DNR to prospective recruits: Be wary of Facebook
"Facebook is not your friend."
That's the advice imparted by Jim Quinlivan, a trainer with Ohio DNR's wildlife division, to prospective officer cadets.
Young men and women looking to a career as wildlife officers are also advised to stay out of trouble and avoid associations and friends that can lead to trouble.
Quinlivan said more and more human resource departments in both private businesses and public agencies are checking Facebook pages before making hiring decisions.
Having a Facebook page will not automatically eliminate a cadet candidate, he said. But what's posted and said on that page gets careful scrutiny by DNR recruiters. The DNR wants its peace officers to project a professional image. Drinking and partying pictures and off-hand comments about agency policies don't fit that image.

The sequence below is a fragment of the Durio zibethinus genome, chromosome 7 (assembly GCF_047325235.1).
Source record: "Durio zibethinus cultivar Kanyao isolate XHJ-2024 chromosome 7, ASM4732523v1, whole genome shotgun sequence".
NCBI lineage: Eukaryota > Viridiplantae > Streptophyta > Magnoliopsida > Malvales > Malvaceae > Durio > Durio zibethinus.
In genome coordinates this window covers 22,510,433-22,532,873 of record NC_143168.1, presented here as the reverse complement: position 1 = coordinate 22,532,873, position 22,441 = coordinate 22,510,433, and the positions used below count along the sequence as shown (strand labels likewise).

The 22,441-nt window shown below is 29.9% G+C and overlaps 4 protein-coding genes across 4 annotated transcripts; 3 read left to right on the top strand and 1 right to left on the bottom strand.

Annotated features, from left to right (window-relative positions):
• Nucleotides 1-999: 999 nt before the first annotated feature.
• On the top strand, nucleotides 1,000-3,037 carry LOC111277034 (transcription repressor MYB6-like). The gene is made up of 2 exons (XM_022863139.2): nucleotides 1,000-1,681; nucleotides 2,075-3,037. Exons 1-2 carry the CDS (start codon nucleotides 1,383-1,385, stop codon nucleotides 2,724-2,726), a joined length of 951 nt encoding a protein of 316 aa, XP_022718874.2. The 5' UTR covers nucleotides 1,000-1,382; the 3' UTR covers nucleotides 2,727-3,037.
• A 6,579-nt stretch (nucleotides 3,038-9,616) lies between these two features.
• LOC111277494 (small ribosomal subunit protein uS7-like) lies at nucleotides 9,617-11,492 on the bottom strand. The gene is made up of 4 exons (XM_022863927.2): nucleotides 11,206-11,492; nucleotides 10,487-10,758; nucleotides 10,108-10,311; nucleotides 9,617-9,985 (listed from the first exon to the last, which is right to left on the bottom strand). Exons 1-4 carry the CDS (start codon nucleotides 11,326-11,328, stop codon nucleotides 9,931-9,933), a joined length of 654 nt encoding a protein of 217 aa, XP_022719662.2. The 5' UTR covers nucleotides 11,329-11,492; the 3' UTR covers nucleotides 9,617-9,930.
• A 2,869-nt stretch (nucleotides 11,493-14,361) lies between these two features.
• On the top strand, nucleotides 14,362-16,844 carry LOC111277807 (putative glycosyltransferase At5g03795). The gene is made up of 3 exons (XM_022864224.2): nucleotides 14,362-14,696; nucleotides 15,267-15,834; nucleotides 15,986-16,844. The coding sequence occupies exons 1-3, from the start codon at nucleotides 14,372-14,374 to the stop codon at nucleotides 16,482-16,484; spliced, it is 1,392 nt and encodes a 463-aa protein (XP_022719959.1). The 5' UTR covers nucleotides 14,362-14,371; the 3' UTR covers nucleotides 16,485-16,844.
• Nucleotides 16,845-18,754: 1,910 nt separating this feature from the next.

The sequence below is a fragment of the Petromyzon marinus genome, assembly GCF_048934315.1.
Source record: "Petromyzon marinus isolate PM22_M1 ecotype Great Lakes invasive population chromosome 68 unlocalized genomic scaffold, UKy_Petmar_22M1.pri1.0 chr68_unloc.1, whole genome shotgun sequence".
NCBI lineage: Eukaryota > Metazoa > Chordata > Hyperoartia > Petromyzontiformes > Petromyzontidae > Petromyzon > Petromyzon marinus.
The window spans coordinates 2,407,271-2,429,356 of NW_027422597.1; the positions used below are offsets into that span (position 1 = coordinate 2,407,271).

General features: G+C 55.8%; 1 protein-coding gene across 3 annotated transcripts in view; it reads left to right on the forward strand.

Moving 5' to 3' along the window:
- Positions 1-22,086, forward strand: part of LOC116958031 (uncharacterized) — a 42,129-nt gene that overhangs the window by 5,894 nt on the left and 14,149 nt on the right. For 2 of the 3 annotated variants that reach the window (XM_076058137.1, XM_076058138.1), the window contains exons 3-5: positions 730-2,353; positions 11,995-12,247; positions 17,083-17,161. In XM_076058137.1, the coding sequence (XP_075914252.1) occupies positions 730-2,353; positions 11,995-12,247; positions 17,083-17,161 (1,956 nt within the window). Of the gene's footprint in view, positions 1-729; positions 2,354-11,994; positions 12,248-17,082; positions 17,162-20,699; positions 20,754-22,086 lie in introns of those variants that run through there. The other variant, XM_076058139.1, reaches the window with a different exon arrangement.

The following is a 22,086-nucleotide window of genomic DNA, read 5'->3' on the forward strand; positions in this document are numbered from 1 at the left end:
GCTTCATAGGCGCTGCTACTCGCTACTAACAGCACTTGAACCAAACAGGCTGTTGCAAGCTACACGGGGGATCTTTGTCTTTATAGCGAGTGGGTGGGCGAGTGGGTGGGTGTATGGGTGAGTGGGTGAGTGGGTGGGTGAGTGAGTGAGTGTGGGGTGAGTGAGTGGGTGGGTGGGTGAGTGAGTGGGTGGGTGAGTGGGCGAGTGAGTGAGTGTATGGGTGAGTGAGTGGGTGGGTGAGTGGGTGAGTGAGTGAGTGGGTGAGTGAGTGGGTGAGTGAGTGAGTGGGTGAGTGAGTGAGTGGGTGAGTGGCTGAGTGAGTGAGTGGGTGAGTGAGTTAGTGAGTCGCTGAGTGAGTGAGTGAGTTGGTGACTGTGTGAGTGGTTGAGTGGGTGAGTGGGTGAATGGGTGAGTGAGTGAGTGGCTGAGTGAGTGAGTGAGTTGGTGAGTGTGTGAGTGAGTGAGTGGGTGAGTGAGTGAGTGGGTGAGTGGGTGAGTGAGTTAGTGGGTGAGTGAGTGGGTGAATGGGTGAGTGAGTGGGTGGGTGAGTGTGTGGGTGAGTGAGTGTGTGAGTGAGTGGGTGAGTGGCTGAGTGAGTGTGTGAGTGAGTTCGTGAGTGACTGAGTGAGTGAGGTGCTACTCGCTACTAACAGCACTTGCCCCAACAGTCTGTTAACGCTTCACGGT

Facebook is a hot topic in Madison County these days. Paul Gross, our county commissioner, sued London resident Susan Dunham last year for libel and defamation, based on her derogatory posts during the 2012 primary campaign. Dunham countersued after Gross called the posts "sensational lies" in the local newspaper.
In summary judgment, both sides scored points. Gross won on posts left undetermined by the facts. Who pays legal fees associated with 13 months of filings remains undecided.
Central Ohio media paid close attention to the lawsuits and their ramifications for elected officials and their critics everywhere.
Are Facebook messages private conversations and gossip among friends? Or, are they published in the way a newspaper is printed and distributed? How seriously do readers take what they see on Facebook? Does it threaten free speech?
Those questions won't soon be answered in this era of prolific social networks. But Quinlivan's statement is a cautionary tale.
Think before you post and know your Facebook "friends." Off-hand statements can be costly to both your career and pocketbook.